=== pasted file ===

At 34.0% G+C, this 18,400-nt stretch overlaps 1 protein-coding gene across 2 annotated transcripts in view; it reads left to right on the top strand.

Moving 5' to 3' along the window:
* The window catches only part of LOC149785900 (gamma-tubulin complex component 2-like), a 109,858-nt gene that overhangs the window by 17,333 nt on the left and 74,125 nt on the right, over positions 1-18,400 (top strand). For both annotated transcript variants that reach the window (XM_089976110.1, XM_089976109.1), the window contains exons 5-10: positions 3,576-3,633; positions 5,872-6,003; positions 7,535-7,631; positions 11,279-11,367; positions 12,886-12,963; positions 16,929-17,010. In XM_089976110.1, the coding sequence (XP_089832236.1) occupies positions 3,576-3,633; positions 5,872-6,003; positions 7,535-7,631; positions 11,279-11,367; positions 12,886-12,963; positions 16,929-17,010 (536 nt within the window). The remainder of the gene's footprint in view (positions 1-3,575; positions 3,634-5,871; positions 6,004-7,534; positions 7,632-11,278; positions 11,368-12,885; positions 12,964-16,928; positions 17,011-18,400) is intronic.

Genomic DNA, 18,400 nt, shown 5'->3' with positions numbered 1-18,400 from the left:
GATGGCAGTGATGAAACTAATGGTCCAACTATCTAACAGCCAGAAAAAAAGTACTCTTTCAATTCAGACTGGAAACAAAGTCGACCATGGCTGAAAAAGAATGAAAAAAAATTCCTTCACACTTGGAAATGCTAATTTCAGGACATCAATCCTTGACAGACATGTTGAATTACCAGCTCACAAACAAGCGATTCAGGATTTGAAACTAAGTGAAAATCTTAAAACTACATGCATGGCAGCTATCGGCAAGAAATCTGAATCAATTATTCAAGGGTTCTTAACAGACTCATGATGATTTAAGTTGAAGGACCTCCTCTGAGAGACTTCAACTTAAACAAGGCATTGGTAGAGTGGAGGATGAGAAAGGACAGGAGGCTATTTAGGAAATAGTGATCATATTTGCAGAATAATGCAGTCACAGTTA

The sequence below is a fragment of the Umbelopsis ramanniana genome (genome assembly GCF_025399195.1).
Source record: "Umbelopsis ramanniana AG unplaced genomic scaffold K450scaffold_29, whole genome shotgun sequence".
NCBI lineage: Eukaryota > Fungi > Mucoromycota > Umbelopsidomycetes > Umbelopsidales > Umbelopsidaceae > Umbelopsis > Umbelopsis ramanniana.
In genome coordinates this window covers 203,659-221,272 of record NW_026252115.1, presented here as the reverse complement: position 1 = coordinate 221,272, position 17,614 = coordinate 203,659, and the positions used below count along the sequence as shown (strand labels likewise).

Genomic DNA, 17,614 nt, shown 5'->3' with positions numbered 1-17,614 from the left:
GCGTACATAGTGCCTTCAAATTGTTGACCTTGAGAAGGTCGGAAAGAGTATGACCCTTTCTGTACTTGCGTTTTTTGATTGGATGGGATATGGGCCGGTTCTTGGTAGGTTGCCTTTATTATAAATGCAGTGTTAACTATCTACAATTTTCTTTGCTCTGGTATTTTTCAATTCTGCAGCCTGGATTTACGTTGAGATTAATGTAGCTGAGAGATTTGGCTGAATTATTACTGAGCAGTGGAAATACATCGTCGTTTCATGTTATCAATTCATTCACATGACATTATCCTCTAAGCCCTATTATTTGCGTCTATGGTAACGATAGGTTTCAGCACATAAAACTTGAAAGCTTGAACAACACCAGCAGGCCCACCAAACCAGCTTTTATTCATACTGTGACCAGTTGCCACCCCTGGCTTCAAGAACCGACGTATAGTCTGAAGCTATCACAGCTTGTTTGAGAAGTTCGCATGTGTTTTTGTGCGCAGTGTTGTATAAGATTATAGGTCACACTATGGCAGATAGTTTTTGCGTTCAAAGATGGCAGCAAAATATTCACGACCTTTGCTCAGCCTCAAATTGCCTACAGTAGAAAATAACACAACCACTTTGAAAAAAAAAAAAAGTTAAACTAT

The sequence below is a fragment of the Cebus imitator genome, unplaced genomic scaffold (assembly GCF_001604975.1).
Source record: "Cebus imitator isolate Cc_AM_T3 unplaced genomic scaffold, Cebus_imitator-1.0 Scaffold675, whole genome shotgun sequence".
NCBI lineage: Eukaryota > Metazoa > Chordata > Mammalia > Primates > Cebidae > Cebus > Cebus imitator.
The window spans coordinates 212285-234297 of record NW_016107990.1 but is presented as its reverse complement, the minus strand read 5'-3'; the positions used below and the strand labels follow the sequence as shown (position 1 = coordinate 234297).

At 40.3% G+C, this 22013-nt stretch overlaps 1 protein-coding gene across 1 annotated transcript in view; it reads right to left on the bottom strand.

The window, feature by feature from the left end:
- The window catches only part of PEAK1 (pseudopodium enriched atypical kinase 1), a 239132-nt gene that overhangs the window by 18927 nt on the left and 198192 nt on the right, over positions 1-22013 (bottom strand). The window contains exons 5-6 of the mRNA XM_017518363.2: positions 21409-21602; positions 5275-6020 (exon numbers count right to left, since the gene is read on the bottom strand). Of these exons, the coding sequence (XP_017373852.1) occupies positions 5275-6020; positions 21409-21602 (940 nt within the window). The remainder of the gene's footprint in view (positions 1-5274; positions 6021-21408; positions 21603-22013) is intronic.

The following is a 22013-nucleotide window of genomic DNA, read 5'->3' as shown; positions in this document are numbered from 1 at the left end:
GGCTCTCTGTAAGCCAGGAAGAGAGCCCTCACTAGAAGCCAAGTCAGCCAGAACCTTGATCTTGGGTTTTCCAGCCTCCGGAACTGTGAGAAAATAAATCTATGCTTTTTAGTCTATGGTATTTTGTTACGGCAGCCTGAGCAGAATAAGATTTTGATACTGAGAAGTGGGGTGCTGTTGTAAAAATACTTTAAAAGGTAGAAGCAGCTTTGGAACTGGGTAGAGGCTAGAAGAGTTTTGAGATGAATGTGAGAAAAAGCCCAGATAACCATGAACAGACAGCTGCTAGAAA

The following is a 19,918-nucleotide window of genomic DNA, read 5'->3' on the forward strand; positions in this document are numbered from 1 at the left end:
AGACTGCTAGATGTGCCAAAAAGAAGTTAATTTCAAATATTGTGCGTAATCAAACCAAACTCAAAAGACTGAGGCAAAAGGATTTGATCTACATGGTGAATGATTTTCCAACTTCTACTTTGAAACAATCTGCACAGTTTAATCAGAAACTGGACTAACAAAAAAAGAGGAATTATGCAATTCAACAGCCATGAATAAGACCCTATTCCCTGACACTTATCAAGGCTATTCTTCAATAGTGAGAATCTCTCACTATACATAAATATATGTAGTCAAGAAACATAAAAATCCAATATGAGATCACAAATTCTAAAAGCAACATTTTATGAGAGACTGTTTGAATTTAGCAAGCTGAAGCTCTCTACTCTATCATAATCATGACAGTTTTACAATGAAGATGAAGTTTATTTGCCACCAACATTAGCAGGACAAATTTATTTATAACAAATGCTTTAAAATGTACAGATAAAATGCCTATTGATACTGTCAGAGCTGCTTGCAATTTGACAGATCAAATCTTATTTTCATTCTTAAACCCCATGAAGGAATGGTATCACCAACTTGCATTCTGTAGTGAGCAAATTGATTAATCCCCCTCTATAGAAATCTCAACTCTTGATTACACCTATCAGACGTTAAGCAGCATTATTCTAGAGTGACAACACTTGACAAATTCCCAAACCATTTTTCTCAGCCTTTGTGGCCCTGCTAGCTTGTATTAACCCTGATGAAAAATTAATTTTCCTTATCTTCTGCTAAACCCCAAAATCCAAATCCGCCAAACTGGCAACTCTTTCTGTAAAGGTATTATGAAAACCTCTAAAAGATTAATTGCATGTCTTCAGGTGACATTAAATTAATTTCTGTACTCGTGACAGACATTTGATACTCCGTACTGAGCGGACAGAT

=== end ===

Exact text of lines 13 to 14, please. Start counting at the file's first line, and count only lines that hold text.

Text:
Source record: "Cebus imitator isolate Cc_AM_T3 unplaced genomic scaffold, Cebus_imitator-1.0 Scaffold675, whole genome shotgun sequence".
NCBI lineage: Eukaryota > Metazoa > Chordata > Mammalia > Primates > Cebidae > Cebus > Cebus imitator.